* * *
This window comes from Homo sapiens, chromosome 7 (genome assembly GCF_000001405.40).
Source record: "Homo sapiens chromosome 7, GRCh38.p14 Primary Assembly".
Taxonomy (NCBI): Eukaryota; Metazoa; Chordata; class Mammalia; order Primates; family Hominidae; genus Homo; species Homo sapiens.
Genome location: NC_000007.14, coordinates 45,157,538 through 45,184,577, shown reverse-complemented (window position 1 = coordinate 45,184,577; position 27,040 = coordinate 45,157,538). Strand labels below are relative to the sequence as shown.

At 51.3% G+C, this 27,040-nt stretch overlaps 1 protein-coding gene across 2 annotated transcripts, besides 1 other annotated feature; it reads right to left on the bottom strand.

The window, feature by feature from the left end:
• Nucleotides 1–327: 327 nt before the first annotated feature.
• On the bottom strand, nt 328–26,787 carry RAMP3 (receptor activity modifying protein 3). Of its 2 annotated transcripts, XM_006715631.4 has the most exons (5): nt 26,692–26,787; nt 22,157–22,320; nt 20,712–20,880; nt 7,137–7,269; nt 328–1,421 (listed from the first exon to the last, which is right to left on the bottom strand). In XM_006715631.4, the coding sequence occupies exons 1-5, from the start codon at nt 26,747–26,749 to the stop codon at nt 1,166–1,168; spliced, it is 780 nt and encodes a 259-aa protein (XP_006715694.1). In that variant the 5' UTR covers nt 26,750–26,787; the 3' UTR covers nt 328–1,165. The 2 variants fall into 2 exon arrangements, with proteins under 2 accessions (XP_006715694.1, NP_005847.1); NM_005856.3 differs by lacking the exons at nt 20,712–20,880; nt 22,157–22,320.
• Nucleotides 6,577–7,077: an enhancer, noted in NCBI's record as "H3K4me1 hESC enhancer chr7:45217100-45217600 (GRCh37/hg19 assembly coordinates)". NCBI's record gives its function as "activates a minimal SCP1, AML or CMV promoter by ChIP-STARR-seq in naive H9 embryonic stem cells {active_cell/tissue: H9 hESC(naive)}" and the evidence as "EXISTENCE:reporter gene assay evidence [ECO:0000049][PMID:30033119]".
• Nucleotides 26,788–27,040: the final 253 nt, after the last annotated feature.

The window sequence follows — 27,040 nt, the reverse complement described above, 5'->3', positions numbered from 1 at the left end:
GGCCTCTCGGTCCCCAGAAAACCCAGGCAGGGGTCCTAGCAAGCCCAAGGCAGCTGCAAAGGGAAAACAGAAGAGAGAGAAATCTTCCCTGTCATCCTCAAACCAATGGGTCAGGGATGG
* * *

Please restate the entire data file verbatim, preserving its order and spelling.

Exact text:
This window comes from Homo sapiens, chromosome 7 (genome assembly GCF_000001405.40).
Source record: "Homo sapiens chromosome 7, GRCh38.p14 Primary Assembly".
Taxonomy (NCBI): Eukaryota; Metazoa; Chordata; class Mammalia; order Primates; family Hominidae; genus Homo; species Homo sapiens.
Genome location: NC_000007.14, coordinates 45,157,538 through 45,184,577, shown reverse-complemented (window position 1 = coordinate 45,184,577; position 27,040 = coordinate 45,157,538). Strand labels below are relative to the sequence as shown.

At 51.3% G+C, this 27,040-nt stretch overlaps 1 protein-coding gene across 2 annotated transcripts, besides 1 other annotated feature; it reads right to left on the bottom strand.

The window, feature by feature from the left end:
• Nucleotides 1–327: 327 nt before the first annotated feature.
• On the bottom strand, nt 328–26,787 carry RAMP3 (receptor activity modifying protein 3). Of its 2 annotated transcripts, XM_006715631.4 has the most exons (5): nt 26,692–26,787; nt 22,157–22,320; nt 20,712–20,880; nt 7,137–7,269; nt 328–1,421 (listed from the first exon to the last, which is right to left on the bottom strand). In XM_006715631.4, the coding sequence occupies exons 1-5, from the start codon at nt 26,747–26,749 to the stop codon at nt 1,166–1,168; spliced, it is 780 nt and encodes a 259-aa protein (XP_006715694.1). In that variant the 5' UTR covers nt 26,750–26,787; the 3' UTR covers nt 328–1,165. The 2 variants fall into 2 exon arrangements, with proteins under 2 accessions (XP_006715694.1, NP_005847.1); NM_005856.3 differs by lacking the exons at nt 20,712–20,880; nt 22,157–22,320.
• Nucleotides 6,577–7,077: an enhancer, noted in NCBI's record as "H3K4me1 hESC enhancer chr7:45217100-45217600 (GRCh37/hg19 assembly coordinates)". NCBI's record gives its function as "activates a minimal SCP1, AML or CMV promoter by ChIP-STARR-seq in naive H9 embryonic stem cells {active_cell/tissue: H9 hESC(naive)}" and the evidence as "EXISTENCE:reporter gene assay evidence [ECO:0000049][PMID:30033119]".
• Nucleotides 26,788–27,040: the final 253 nt, after the last annotated feature.

The window sequence follows — 27,040 nt, the reverse complement described above, 5'->3', positions numbered from 1 at the left end:
GGCCTCTCGGTCCCCAGAAAACCCAGGCAGGGGTCCTAGCAAGCCCAAGGCAGCTGCAAAGGGAAAACAGAAGAGAGAGAAATCTTCCCTGTCATCCTCAAACCAATGGGTCAGGGATGG